United States v. Comstock (2010)

United States Supreme Court

130 S. Ct. 1949

Nature of Case

Whether it is unconstitutional for the federal government to allow for the civil commitment of sexually dangerous persons following the completion of their federal criminal sentences.

Facts of Case

In 2006, as part of the Adam Walsh Child Protection and Safety Act, Congress enacted 18 U.S.C. §4248. Section 4248 allows district courts to order civil commitments for individuals who are presently in custody of the Federal Bureau of Prisons and who have 1) “previously engaged or attempted to engage in sexually violent conduct or child molestation,” and 2) “currently suffer from a serious mental illness, abnormality, or disorder,” and 3) “as a result of that mental illness, abnormality, or disorder is sexually dangerous to others, in that he would have serious difficulty in refraining from sexually violent conduct or child molestation if released.” If the Government proves these three criteria by clear and convincing evidence, the individual is remanded to custody of the Attorney General. Confinement in a federal facility continues until the individual’s mental condition improves so that the individual is no longer dangerous, or until a state assumes responsibility for the individual’s custody, care, and treatment.

In November and December 2006, the Government initiated civil commitment proceedings for the five respondents in this case, in the Federal District Court for the Eastern District of North Carolina. All five respondents argued for dismissal of their commitments based on multiple constitutional grounds. The District Court accepted two of the grounds and agreed that the Constitution required proof beyond a reasonable doubt and that Congress exceeded its legislative powers according to Article I of the Constitution. The District Court then granted the respondents’ motions to dismiss. The Court of Appeals for the Fourth Circuit upheld the dismissal on the legislative ground, but did not address other constitutional claims and did not decide the standard-of-proof question. The Government sought and was granted certiorari, but the request was limited to Congress’ authority to enact the §4248 statute.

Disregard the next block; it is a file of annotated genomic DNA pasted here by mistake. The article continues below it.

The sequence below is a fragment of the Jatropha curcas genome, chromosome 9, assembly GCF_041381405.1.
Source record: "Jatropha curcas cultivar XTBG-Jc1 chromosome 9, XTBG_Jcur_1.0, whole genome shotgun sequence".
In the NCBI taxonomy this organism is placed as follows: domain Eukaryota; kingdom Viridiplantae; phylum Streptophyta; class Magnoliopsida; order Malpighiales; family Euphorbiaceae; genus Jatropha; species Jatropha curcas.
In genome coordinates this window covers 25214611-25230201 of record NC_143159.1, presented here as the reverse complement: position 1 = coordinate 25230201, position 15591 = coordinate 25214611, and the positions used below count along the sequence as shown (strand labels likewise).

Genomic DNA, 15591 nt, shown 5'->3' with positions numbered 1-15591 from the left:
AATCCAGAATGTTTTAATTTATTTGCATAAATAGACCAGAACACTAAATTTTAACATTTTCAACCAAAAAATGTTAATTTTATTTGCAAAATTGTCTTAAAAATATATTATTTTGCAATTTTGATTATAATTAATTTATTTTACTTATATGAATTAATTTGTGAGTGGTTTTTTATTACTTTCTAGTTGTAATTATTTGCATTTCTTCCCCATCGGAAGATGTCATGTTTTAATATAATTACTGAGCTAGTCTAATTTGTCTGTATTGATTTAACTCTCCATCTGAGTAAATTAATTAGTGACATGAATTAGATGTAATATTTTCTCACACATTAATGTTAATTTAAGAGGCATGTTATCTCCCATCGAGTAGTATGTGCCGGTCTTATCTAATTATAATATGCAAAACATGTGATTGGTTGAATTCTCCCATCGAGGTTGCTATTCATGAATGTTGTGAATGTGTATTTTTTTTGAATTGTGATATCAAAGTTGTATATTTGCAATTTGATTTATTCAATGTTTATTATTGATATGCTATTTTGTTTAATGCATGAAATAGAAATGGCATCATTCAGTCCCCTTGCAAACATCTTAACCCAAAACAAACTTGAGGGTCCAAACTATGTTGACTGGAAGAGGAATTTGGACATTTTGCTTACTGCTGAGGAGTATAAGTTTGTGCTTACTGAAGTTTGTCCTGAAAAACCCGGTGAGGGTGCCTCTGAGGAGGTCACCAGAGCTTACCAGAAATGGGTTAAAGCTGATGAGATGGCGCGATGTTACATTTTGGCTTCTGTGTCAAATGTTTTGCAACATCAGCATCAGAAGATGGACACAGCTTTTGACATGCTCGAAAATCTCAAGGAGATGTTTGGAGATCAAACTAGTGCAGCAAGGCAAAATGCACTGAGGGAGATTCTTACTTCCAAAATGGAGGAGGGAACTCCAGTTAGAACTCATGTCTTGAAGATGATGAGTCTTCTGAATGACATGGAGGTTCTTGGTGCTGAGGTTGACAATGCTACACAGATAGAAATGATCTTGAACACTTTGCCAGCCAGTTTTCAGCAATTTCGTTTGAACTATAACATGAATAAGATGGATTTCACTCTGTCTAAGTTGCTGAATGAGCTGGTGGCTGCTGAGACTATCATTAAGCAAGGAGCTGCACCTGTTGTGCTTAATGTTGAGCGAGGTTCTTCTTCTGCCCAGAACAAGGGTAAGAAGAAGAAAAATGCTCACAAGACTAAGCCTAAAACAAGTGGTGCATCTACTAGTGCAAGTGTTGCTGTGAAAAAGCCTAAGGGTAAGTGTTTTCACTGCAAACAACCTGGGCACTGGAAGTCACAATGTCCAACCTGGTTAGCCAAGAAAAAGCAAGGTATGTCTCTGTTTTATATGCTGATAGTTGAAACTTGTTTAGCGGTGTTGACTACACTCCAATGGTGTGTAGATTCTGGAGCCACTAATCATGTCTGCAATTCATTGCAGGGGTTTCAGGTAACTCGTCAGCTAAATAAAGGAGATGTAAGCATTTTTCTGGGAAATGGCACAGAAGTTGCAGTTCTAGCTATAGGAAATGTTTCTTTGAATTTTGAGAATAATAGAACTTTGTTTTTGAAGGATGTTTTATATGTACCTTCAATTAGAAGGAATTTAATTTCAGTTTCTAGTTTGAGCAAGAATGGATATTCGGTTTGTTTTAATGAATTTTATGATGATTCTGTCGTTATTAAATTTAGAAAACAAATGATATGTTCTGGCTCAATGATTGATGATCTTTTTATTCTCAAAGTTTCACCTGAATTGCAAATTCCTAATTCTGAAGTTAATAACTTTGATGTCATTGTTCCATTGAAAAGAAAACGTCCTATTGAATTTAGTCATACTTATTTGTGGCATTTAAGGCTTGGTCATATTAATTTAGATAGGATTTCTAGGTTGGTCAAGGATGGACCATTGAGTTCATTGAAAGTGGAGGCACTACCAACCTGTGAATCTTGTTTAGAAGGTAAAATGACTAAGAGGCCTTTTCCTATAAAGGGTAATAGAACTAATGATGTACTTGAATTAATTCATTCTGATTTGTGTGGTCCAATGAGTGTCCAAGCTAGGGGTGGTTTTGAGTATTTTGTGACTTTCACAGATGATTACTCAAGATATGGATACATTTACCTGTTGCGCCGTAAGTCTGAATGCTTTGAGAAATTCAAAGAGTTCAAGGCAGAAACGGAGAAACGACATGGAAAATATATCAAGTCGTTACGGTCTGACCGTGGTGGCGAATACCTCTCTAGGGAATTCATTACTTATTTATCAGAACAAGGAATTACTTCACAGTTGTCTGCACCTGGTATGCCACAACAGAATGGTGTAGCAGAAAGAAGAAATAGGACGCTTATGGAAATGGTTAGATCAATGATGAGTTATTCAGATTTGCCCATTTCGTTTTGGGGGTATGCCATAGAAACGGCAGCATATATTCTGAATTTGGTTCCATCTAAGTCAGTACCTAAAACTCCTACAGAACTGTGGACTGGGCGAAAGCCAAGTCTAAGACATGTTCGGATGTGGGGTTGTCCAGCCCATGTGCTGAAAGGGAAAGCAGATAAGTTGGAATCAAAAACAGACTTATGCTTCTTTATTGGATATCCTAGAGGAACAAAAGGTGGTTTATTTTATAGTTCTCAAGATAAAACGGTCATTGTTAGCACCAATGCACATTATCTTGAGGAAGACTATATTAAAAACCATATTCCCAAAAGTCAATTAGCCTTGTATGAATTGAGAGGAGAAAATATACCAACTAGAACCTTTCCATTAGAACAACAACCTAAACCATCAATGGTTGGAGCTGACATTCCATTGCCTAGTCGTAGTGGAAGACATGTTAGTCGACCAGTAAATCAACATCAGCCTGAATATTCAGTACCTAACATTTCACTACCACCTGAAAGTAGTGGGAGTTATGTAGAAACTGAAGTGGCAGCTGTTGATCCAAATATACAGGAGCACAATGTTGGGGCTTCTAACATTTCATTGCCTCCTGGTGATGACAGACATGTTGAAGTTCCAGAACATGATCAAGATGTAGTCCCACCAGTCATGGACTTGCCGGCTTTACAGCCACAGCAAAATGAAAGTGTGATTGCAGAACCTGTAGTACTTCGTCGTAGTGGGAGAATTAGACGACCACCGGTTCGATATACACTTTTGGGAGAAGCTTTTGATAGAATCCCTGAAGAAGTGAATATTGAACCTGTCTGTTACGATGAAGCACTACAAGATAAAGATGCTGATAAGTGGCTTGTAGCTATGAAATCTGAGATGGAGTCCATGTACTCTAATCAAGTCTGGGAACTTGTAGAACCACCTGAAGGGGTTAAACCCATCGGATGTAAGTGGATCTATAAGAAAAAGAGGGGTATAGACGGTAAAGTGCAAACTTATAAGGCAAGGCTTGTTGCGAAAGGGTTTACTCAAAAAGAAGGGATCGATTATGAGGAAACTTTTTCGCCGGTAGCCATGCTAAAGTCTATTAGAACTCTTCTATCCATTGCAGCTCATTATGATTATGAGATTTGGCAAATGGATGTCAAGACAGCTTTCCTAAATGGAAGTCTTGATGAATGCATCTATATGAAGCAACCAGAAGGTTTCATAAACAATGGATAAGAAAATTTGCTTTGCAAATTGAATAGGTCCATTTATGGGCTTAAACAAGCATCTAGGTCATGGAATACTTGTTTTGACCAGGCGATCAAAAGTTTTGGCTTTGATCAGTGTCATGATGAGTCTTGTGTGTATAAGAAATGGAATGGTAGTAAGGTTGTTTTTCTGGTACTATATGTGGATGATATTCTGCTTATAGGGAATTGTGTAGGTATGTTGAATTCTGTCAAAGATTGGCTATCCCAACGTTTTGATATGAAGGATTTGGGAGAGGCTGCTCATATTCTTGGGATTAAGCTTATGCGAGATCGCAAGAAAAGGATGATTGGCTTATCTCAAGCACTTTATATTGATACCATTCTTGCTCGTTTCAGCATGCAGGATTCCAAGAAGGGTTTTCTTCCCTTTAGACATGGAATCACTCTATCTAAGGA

Does the United States Constitution’s Necessary and Proper Clause, Article I, §8, clause 18, grant Congress the authority to enact U.S.C. §4248?


In a 7 to 2 decision, the Court concluded the Constitution “authorizes Congress to enact the statute.” The Court reversed the judgment of the Court of Appeals for the Fourth Circuit, and the case was remanded for further proceedings.


In an opinion delivered by Justice Breyer, the Court outlined five considerations which led to their conclusion: 1) the Necessary and Proper Clause grants Congress broad authority to pass laws in furtherance of its constitutionally enumerated powers, 2) Congress has long been involved in the delivery of mental health care to federal prisoners, and has long provided for their civil commitment, 3) there are sound reasons for the enactment (protection of the public), 4) §4248 does not invade the province of state sovereignty, but rather requires accommodation of state interests, and 5) §4248 is narrow in scope, is applied to only a small fraction of federal offenders, and is far from a general police power.

Dissenting opinion

Justice Thomas, joined by Justice Scalia dissented on the grounds that §4248 did not execute a specific enumerated power, thus the Necessary and Proper Clause did not empower Congress to enact this statute, and this rendered §4248 unconstitutional. Justice Thomas argued that “the fact that the Federal Government has the authority to imprison a person for the purpose of punishing him for a federal crime – sex related or otherwise – does not provide the Government with the additional power to exercise indefinite civil control over that person.” Justice Thomas voiced concern that allowing §4248 to be upheld based on the Necessary and Proper Clause “comes perilously close to transforming the Necessary and Proper Clause into a basis for the federal police power that we have always rejected.”